John Thomas, associate director of the Urban Forestry Association, is asking D.C. residents to take five to 10 minutes every couple days to do a task they can complete with a coffee cup in hand.
Thomas is leading the Canopy Keeper initiative, which invites citizens to adopt trees in their neighborhoods to ensure that they are watered, mulched and weeded.
"We make sure that someone is either watering or caring for [our trees] in their first two years of development," Thomas said.
The Canopy Keeper project is through the Urban Forestry Association, a segment of the District Department of Transportation. The group has planted more than 4,000 trees in D.C. this year. DDOT foresters challenge themselves to plant trees in a new area of the District each year, and then engage residents of that area in their program.
"Most people are more than involved and are contacting us," Thomas said. "They get the benefit of the shade and air quality."
To become a "Canopy Keeper," residents are asked to sign an agreement that they will water, mulch and weed the adopted trees. Then, they are issued a 10-gallon watering tub from the city. To ensure they stick to their commitment, Thomas said DDOT employees send e-mails to remind volunteers to water the trees.
The Canopy Keeper initiative is a small part of a larger effort to increase the city's canopy from 35 percent to 40 percent by 2035. The District's Forest Action Plan outlines this goal, as well as other goals to sustain and increase the city's green-standing.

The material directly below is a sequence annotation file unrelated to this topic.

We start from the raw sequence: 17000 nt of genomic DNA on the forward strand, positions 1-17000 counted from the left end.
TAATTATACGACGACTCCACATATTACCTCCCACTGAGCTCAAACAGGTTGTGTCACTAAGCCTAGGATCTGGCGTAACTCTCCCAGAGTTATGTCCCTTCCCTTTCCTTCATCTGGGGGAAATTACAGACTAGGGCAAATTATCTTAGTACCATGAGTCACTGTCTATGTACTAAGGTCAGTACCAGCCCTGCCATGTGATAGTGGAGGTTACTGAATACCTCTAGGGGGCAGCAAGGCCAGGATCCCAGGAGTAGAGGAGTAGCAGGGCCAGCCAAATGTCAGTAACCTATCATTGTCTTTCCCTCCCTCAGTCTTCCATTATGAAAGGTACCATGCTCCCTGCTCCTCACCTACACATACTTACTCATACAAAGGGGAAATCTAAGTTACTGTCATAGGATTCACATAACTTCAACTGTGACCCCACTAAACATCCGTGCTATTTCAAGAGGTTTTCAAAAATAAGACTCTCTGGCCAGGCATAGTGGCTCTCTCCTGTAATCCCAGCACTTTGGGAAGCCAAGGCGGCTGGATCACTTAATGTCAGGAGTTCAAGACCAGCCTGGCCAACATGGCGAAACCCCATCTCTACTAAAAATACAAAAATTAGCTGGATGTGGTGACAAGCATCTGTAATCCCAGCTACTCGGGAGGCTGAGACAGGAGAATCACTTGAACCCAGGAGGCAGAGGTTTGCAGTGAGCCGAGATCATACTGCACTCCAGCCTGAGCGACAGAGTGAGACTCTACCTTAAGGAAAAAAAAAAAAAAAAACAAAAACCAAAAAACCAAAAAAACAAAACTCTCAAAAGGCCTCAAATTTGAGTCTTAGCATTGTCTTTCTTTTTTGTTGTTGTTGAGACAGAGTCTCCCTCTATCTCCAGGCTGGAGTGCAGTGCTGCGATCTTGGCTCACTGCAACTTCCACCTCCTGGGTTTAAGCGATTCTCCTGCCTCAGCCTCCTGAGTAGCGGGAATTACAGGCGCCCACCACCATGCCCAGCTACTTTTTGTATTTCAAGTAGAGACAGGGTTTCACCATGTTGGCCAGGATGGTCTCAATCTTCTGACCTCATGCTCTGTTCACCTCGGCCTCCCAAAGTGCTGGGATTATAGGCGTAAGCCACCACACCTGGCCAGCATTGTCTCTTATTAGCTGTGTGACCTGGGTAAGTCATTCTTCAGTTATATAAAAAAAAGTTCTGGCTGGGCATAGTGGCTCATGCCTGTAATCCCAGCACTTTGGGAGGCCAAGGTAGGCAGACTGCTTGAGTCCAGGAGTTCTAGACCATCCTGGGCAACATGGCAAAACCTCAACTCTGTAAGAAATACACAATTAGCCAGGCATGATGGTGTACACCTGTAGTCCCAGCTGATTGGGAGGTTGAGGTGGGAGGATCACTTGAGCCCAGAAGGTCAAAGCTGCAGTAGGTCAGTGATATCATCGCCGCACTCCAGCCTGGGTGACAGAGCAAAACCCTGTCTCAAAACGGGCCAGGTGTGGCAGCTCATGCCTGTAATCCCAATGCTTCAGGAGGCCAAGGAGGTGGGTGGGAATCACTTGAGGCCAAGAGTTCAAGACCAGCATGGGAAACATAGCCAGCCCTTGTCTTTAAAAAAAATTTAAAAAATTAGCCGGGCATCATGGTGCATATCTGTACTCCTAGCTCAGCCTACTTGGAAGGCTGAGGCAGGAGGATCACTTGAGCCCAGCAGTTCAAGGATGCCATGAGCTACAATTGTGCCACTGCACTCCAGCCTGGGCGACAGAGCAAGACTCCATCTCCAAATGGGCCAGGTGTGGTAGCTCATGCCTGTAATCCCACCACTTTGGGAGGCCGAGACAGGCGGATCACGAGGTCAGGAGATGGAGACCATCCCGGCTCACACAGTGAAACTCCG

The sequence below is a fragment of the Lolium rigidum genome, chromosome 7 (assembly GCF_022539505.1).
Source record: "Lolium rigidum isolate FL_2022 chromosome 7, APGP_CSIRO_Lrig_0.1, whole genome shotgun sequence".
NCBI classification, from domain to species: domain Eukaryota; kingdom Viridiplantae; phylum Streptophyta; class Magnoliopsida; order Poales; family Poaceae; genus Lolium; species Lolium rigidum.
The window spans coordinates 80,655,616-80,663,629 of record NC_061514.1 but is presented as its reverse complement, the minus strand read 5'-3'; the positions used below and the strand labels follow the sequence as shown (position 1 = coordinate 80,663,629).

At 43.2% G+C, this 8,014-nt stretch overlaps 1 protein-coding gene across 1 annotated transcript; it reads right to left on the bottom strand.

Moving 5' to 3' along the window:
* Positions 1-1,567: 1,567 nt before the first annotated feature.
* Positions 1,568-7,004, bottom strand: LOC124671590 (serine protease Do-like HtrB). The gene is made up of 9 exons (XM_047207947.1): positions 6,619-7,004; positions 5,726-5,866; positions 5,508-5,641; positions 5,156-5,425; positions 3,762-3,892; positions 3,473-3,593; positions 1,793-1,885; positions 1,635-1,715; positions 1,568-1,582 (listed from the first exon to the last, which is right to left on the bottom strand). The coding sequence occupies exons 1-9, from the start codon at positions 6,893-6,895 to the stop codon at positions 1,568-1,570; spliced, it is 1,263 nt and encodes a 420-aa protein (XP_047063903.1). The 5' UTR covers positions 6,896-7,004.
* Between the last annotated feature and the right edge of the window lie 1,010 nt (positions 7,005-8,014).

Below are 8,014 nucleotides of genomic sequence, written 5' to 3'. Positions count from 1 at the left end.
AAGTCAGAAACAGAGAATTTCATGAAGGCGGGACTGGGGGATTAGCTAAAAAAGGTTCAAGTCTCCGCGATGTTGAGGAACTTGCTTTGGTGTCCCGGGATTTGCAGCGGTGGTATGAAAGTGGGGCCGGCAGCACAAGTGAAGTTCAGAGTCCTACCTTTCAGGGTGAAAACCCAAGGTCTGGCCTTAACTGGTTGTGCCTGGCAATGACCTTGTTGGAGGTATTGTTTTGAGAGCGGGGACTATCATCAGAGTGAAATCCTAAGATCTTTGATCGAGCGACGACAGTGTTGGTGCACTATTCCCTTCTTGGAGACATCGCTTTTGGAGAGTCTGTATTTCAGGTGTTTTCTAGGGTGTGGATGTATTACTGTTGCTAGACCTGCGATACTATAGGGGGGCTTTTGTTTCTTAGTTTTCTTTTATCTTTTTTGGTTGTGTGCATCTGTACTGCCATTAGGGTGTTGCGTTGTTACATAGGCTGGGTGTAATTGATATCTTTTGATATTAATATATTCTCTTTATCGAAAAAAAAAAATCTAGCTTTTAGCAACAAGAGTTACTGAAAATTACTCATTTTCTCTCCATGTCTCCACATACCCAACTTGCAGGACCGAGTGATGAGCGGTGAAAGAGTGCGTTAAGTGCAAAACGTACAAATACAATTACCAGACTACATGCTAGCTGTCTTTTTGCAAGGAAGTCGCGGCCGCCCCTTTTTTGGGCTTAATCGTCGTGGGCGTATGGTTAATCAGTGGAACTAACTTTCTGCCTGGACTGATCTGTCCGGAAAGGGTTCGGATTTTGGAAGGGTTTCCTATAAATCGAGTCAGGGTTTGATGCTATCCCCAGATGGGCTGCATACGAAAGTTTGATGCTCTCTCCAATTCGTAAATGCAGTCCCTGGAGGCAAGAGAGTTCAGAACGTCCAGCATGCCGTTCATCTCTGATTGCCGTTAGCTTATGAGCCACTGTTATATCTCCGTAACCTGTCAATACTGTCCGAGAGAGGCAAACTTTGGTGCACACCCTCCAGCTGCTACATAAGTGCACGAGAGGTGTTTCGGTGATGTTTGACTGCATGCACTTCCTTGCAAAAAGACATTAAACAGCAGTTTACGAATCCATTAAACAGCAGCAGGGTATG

"The key is maintaining the existing trees we have rather than a planting goal," Thomas said. "In the time that you're planting trees, if you don't manage what you have, it doesn't balance up."
Thomas said that so far, 1,500 trees have been adopted. He said that the next stage in the program is to implement block captains for further neighborhood involvement. As of right now, he said it is mostly individual home owners who are interested in adopting trees.
In the current record-breaking heat conditions, those who nurture trees may receive sustenance in return. According to a local nonprofit, Casey Trees, homes shaded by trees have 10-30 percent greater savings in air conditioning costs compared to homes without shade. Annually, trees in DC help save about $2.6 million in air conditioning costs.